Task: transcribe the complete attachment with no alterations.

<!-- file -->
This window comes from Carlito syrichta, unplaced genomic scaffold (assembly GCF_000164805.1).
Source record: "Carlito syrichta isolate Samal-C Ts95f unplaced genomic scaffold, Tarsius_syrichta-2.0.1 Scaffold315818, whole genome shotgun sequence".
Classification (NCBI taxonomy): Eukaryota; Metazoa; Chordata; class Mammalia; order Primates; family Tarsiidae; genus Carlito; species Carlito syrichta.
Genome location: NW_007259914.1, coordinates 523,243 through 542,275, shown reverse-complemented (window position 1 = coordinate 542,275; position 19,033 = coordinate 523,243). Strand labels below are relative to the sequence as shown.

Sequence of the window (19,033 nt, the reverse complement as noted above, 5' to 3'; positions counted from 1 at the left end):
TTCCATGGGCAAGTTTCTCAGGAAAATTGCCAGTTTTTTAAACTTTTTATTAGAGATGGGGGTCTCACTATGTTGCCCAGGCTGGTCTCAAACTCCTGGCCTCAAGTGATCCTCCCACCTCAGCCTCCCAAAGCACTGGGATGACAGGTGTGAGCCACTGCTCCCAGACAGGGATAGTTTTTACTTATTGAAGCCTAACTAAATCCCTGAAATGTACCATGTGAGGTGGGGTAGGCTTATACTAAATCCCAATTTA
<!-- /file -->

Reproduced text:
This window comes from Carlito syrichta, unplaced genomic scaffold (assembly GCF_000164805.1).
Source record: "Carlito syrichta isolate Samal-C Ts95f unplaced genomic scaffold, Tarsius_syrichta-2.0.1 Scaffold315818, whole genome shotgun sequence".
Classification (NCBI taxonomy): Eukaryota; Metazoa; Chordata; class Mammalia; order Primates; family Tarsiidae; genus Carlito; species Carlito syrichta.
Genome location: NW_007259914.1, coordinates 523,243 through 542,275, shown reverse-complemented (window position 1 = coordinate 542,275; position 19,033 = coordinate 523,243). Strand labels below are relative to the sequence as shown.

Sequence of the window (19,033 nt, the reverse complement as noted above, 5' to 3'; positions counted from 1 at the left end):
TTCCATGGGCAAGTTTCTCAGGAAAATTGCCAGTTTTTTAAACTTTTTATTAGAGATGGGGGTCTCACTATGTTGCCCAGGCTGGTCTCAAACTCCTGGCCTCAAGTGATCCTCCCACCTCAGCCTCCCAAAGCACTGGGATGACAGGTGTGAGCCACTGCTCCCAGACAGGGATAGTTTTTACTTATTGAAGCCTAACTAAATCCCTGAAATGTACCATGTGAGGTGGGGTAGGCTTATACTAAATCCCAATTTA